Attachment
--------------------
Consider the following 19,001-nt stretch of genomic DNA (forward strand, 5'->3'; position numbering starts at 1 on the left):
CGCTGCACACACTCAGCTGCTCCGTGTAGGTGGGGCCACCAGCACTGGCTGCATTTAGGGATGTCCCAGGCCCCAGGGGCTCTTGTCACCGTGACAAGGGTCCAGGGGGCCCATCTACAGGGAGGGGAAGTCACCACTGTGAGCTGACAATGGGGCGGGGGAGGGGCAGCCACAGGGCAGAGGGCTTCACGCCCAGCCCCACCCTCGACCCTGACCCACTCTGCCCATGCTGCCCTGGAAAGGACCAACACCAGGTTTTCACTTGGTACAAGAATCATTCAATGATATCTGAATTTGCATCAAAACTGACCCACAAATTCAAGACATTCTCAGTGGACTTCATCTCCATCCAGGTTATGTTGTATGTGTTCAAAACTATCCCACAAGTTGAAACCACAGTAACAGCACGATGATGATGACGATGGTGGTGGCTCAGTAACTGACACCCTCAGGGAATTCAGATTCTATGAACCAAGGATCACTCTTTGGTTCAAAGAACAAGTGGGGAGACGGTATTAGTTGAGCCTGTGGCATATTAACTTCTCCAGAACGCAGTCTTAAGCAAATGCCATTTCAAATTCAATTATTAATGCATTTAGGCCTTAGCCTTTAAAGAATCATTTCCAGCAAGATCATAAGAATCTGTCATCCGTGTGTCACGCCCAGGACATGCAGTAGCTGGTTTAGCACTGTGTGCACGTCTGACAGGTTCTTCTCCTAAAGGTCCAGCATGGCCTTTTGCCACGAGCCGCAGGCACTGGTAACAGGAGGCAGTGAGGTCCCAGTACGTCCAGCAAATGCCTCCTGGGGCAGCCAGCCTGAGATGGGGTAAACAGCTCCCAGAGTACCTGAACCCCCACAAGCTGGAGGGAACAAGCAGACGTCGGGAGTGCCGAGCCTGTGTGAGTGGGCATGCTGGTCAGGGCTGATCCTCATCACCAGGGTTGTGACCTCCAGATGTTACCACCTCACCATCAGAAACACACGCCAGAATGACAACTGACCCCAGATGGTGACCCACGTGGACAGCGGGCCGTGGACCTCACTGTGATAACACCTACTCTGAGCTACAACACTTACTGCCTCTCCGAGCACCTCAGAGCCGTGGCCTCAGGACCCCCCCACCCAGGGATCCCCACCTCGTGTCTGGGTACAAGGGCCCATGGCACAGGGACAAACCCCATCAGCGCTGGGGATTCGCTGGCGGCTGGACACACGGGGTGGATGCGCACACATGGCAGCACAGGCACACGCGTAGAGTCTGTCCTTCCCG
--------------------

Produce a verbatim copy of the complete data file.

Consider the following 19,001-nt stretch of genomic DNA (forward strand, 5'->3'; position numbering starts at 1 on the left):
CGCTGCACACACTCAGCTGCTCCGTGTAGGTGGGGCCACCAGCACTGGCTGCATTTAGGGATGTCCCAGGCCCCAGGGGCTCTTGTCACCGTGACAAGGGTCCAGGGGGCCCATCTACAGGGAGGGGAAGTCACCACTGTGAGCTGACAATGGGGCGGGGGAGGGGCAGCCACAGGGCAGAGGGCTTCACGCCCAGCCCCACCCTCGACCCTGACCCACTCTGCCCATGCTGCCCTGGAAAGGACCAACACCAGGTTTTCACTTGGTACAAGAATCATTCAATGATATCTGAATTTGCATCAAAACTGACCCACAAATTCAAGACATTCTCAGTGGACTTCATCTCCATCCAGGTTATGTTGTATGTGTTCAAAACTATCCCACAAGTTGAAACCACAGTAACAGCACGATGATGATGACGATGGTGGTGGCTCAGTAACTGACACCCTCAGGGAATTCAGATTCTATGAACCAAGGATCACTCTTTGGTTCAAAGAACAAGTGGGGAGACGGTATTAGTTGAGCCTGTGGCATATTAACTTCTCCAGAACGCAGTCTTAAGCAAATGCCATTTCAAATTCAATTATTAATGCATTTAGGCCTTAGCCTTTAAAGAATCATTTCCAGCAAGATCATAAGAATCTGTCATCCGTGTGTCACGCCCAGGACATGCAGTAGCTGGTTTAGCACTGTGTGCACGTCTGACAGGTTCTTCTCCTAAAGGTCCAGCATGGCCTTTTGCCACGAGCCGCAGGCACTGGTAACAGGAGGCAGTGAGGTCCCAGTACGTCCAGCAAATGCCTCCTGGGGCAGCCAGCCTGAGATGGGGTAAACAGCTCCCAGAGTACCTGAACCCCCACAAGCTGGAGGGAACAAGCAGACGTCGGGAGTGCCGAGCCTGTGTGAGTGGGCATGCTGGTCAGGGCTGATCCTCATCACCAGGGTTGTGACCTCCAGATGTTACCACCTCACCATCAGAAACACACGCCAGAATGACAACTGACCCCAGATGGTGACCCACGTGGACAGCGGGCCGTGGACCTCACTGTGATAACACCTACTCTGAGCTACAACACTTACTGCCTCTCCGAGCACCTCAGAGCCGTGGCCTCAGGACCCCCCCACCCAGGGATCCCCACCTCGTGTCTGGGTACAAGGGCCCATGGCACAGGGACAAACCCCATCAGCGCTGGGGATTCGCTGGCGGCTGGACACACGGGGTGGATGCGCACACATGGCAGCACAGGCACACGCGTAGAGTCTGTCCTTCCCG